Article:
The 3D in this mistranslation of Jules Verne is still wet behind the ears—and, often, on the audience’s faces
An unfortunate throwback to an earlier era, Journey to the Center of the Earth 3D demonstrates little more than the fact that filmmakers’ use of the 3D technology that exhibitors are extremely excited about is still at an immature stage. Riddled with mediocre money shots that more often than not amount to gimcrack gimmicks, this contemporary action/adventure adaptation of the 1864 Jules Verne novel about a subterranean expedition led by an eccentric academic is family-friendly enough to attract decent crowds, but doesn’t seem set to break any box office records.
Perhaps no single aspect of Journey to the Center of the Earth 3D illustrates its makers’ relative dearth of ideas for harnessing 3D than the fact that the audience is either spit or drooled upon not once, not twice, but thrice during its scant 92-minute running time. (Granted, it’s a tyrannosaurus rex that does the drooling the third time around, but spending who knows how much to capture Brendan Fraser spitting onto the camera after brushing his teeth is a waste by anyone’s calculation.) There are also two separate shots of a yo-yo shooting out toward at the audience, which is at least one shot too many.
The impact of the images improves markedly after the intrepid Trevor (Fraser)—a researcher who has been barely keeping the lights, and the seismic sensors, on in the family laboratory in the 10 years since his more brilliant brother Max disappeared while spelunking in Iceland—finds an annotated edition of Jules Verne’s Journey to the Center of the Earth in a box of Max’s possessions (right next to that damned yo-yo). The cryptic coordinates scribbled in the margins seems to correspond to one of their remote sensors, possibly pointing toward the place where Trevor might finally find out his brother’s fate. Max’s son Sean (Josh Hutcherson)—who has been conveniently dropped off for a 10-day stay with his uncle only minutes earlier—of course demands to accompany Trevor to Iceland, where they hire a looker of a local guide named Hannah (Anita Briem) and promptly plummet into, you guessed it, The Center of the Earth.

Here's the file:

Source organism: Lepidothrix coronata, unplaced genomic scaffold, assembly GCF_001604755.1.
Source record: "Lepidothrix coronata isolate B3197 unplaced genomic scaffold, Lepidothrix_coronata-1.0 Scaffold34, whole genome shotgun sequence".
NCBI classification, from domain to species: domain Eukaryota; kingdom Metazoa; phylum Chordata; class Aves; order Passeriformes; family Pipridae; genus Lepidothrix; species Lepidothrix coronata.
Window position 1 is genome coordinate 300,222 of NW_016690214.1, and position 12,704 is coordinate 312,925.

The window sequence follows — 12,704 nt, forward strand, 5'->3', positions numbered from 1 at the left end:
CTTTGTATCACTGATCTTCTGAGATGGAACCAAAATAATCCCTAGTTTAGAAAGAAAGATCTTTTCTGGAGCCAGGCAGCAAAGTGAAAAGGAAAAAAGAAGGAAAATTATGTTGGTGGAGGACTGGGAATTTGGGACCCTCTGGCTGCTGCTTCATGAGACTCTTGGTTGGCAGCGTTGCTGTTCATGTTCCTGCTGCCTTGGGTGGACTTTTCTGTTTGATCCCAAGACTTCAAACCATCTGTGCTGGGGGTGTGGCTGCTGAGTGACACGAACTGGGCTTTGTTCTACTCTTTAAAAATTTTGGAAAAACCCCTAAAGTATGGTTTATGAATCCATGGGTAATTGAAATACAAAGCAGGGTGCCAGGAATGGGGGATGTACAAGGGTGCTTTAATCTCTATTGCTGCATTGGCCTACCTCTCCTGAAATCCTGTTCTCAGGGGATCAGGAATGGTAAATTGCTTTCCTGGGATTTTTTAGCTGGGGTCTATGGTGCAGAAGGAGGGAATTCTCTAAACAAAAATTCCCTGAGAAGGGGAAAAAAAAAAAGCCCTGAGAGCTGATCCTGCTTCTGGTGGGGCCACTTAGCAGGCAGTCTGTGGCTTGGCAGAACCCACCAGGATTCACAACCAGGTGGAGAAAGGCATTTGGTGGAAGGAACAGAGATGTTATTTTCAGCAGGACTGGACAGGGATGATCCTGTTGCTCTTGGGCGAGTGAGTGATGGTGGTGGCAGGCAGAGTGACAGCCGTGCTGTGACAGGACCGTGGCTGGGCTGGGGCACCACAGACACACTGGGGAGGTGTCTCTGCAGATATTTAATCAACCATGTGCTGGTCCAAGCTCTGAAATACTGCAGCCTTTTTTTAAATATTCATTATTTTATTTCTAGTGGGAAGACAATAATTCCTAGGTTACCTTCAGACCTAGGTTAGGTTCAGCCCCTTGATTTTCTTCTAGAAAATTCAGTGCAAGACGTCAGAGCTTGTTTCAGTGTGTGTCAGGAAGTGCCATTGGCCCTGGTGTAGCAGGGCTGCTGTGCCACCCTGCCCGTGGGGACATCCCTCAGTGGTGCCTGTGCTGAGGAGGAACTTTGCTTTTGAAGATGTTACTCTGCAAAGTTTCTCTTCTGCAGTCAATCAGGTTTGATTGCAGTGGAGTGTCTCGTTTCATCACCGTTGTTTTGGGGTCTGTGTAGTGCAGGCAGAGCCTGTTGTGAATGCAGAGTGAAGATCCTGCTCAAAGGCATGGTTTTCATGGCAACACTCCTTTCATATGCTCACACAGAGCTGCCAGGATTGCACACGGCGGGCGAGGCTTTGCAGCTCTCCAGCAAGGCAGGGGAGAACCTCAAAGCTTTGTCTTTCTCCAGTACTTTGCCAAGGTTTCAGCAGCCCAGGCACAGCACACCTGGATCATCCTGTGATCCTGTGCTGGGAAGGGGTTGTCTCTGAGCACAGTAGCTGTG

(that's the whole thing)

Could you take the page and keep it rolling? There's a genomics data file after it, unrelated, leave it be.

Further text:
There, they discover prehistoric species and trade one-liners that fly right past the “clean” category to land with a thud in the “corny” column instead. Particularly lame is the one when Sean, in the middle of fighting off a school of carnivorous fish on a voyage across an underground sea, suddenly gets a cell phone call from his mother—the signal somehow traveling though, oh, about 4,000 miles of rock. “I think we have a bad connection,” he cracks, as his uncle and Hannah continue to battle the vicious sea creatures.
Audiences’ connection to this gimmicky mistranslation of a sci-fi classic is likely to be similarly spotty.
Distributor: Warner Bros.
Cast: Brendan Fraser, Josh Hutcherson and Anita Briem
Director: Eric Brevig
Screenwriters: Michael Weiss and Jennifer Flackett & Mark Levin
Producers: Beau Flynn, Cary Granat and Charlotte Clay Huggins
Rating: PG for intense adventure action and some scary moments
Running time: 92 min.
Release date: July 11